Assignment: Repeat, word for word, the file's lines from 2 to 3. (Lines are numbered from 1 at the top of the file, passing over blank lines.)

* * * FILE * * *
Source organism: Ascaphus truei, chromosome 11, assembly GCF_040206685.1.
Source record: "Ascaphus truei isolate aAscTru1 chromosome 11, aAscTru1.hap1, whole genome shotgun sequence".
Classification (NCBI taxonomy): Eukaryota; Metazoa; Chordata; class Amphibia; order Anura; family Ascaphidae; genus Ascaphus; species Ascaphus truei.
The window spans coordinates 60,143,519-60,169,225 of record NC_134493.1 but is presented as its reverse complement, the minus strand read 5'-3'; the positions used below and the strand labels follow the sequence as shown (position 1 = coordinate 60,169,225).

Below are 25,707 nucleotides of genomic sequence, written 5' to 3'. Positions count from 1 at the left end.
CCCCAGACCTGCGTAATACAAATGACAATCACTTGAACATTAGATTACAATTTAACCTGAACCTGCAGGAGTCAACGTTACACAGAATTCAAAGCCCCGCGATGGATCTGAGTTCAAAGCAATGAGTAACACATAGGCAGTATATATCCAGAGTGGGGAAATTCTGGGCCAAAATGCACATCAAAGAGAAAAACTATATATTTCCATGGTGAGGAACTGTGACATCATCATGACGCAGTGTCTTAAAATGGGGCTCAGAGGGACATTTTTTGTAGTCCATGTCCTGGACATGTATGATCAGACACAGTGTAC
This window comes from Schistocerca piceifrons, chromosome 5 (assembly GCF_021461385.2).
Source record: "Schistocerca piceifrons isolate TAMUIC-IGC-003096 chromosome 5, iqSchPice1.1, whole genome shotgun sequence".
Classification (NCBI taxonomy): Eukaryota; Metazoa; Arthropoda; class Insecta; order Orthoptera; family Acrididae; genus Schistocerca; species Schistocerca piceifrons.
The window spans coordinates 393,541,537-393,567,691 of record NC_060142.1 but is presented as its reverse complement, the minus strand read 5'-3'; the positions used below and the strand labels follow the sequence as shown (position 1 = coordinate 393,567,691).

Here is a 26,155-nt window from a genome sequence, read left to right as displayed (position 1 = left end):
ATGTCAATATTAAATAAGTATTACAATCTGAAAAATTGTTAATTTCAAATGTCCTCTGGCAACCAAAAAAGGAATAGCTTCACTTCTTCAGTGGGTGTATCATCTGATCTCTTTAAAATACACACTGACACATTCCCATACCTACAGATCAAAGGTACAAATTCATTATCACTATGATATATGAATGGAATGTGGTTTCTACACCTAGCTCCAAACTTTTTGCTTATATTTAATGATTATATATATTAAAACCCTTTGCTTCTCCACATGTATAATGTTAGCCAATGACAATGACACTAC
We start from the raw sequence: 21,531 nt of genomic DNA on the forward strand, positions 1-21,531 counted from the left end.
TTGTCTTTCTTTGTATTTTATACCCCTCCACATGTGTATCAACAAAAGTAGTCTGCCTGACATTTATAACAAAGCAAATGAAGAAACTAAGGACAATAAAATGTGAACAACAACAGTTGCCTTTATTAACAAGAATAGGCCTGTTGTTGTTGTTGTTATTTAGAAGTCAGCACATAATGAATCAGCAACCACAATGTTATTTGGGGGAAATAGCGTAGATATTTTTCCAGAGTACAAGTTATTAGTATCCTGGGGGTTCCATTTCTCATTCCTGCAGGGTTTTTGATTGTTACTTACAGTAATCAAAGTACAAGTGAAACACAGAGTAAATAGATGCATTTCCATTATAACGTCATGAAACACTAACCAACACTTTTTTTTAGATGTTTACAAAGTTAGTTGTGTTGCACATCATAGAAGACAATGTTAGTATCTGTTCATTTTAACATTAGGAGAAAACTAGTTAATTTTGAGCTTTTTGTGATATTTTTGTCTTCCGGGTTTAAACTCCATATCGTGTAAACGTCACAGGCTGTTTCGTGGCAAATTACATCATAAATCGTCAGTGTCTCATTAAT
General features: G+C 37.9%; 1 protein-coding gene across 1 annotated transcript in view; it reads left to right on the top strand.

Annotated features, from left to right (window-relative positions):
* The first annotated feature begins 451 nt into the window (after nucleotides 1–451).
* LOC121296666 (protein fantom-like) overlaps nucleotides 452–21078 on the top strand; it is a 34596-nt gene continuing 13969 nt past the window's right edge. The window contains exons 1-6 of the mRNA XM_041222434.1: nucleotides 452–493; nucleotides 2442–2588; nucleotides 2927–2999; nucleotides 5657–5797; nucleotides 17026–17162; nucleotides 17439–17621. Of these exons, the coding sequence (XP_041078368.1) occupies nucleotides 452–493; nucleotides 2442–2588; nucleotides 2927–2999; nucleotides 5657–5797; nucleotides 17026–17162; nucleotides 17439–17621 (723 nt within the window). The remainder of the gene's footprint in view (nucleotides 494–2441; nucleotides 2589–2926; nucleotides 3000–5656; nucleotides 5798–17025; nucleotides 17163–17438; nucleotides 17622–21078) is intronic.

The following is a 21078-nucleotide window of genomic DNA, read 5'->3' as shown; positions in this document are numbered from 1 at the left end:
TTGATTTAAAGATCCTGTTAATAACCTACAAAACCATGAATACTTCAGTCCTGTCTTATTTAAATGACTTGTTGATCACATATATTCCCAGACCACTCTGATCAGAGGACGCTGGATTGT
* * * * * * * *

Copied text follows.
Source record: "Ascaphus truei isolate aAscTru1 chromosome 11, aAscTru1.hap1, whole genome shotgun sequence".
Classification (NCBI taxonomy): Eukaryota; Metazoa; Chordata; class Amphibia; order Anura; family Ascaphidae; genus Ascaphus; species Ascaphus truei.